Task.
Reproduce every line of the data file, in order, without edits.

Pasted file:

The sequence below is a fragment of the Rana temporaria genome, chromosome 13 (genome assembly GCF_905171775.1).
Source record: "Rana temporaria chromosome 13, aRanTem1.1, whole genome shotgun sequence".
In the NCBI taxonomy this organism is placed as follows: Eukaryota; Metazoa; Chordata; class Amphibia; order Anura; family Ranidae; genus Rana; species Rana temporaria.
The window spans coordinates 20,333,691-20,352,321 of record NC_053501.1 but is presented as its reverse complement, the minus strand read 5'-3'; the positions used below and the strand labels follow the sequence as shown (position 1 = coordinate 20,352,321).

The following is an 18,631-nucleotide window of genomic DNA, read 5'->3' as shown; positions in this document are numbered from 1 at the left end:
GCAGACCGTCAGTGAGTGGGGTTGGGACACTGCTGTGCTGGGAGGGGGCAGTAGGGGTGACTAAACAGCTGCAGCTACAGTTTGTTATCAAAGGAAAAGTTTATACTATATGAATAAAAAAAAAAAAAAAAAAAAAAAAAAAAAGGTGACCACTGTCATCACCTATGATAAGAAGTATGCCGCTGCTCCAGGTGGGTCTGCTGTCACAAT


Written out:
The sequence below is a fragment of the Rana temporaria genome, chromosome 13 (genome assembly GCF_905171775.1).
Source record: "Rana temporaria chromosome 13, aRanTem1.1, whole genome shotgun sequence".
In the NCBI taxonomy this organism is placed as follows: Eukaryota; Metazoa; Chordata; class Amphibia; order Anura; family Ranidae; genus Rana; species Rana temporaria.
The window spans coordinates 20,333,691-20,352,321 of record NC_053501.1 but is presented as its reverse complement, the minus strand read 5'-3'; the positions used below and the strand labels follow the sequence as shown (position 1 = coordinate 20,352,321).

The following is an 18,631-nucleotide window of genomic DNA, read 5'->3' as shown; positions in this document are numbered from 1 at the left end:
GCAGACCGTCAGTGAGTGGGGTTGGGACACTGCTGTGCTGGGAGGGGGCAGTAGGGGTGACTAAACAGCTGCAGCTACAGTTTGTTATCAAAGGAAAAGTTTATACTATATGAATAAAAAAAAAAAAAAAAAAAAAAAAAAAAAGGTGACCACTGTCATCACCTATGATAAGAAGTATGCCGCTGCTCCAGGTGGGTCTGCTGTCACAAT